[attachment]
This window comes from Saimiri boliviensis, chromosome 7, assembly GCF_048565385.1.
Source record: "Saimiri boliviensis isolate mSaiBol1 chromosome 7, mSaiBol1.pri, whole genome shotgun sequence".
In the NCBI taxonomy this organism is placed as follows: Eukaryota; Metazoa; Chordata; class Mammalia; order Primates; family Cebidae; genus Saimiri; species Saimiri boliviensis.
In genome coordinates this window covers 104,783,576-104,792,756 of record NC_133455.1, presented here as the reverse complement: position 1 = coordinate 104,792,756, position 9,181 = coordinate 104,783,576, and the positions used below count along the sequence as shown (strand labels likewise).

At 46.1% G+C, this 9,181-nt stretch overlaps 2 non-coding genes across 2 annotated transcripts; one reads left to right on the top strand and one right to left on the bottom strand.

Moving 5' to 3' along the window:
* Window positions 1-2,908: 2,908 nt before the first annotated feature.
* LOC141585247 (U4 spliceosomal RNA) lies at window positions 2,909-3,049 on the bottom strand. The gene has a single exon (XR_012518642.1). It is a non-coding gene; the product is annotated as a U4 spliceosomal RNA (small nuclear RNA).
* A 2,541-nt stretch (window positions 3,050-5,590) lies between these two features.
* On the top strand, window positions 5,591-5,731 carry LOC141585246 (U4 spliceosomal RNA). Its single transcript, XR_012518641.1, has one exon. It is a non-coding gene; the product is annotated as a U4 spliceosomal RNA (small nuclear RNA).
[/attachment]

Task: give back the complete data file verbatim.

This window comes from Saimiri boliviensis, chromosome 7, assembly GCF_048565385.1.
Source record: "Saimiri boliviensis isolate mSaiBol1 chromosome 7, mSaiBol1.pri, whole genome shotgun sequence".
In the NCBI taxonomy this organism is placed as follows: Eukaryota; Metazoa; Chordata; class Mammalia; order Primates; family Cebidae; genus Saimiri; species Saimiri boliviensis.
In genome coordinates this window covers 104,783,576-104,792,756 of record NC_133455.1, presented here as the reverse complement: position 1 = coordinate 104,792,756, position 9,181 = coordinate 104,783,576, and the positions used below count along the sequence as shown (strand labels likewise).

At 46.1% G+C, this 9,181-nt stretch overlaps 2 non-coding genes across 2 annotated transcripts; one reads left to right on the top strand and one right to left on the bottom strand.

Moving 5' to 3' along the window:
* Window positions 1-2,908: 2,908 nt before the first annotated feature.
* LOC141585247 (U4 spliceosomal RNA) lies at window positions 2,909-3,049 on the bottom strand. The gene has a single exon (XR_012518642.1). It is a non-coding gene; the product is annotated as a U4 spliceosomal RNA (small nuclear RNA).
* A 2,541-nt stretch (window positions 3,050-5,590) lies between these two features.
* On the top strand, window positions 5,591-5,731 carry LOC141585246 (U4 spliceosomal RNA). Its single transcript, XR_012518641.1, has one exon. It is a non-coding gene; the product is annotated as a U4 spliceosomal RNA (small nuclear RNA).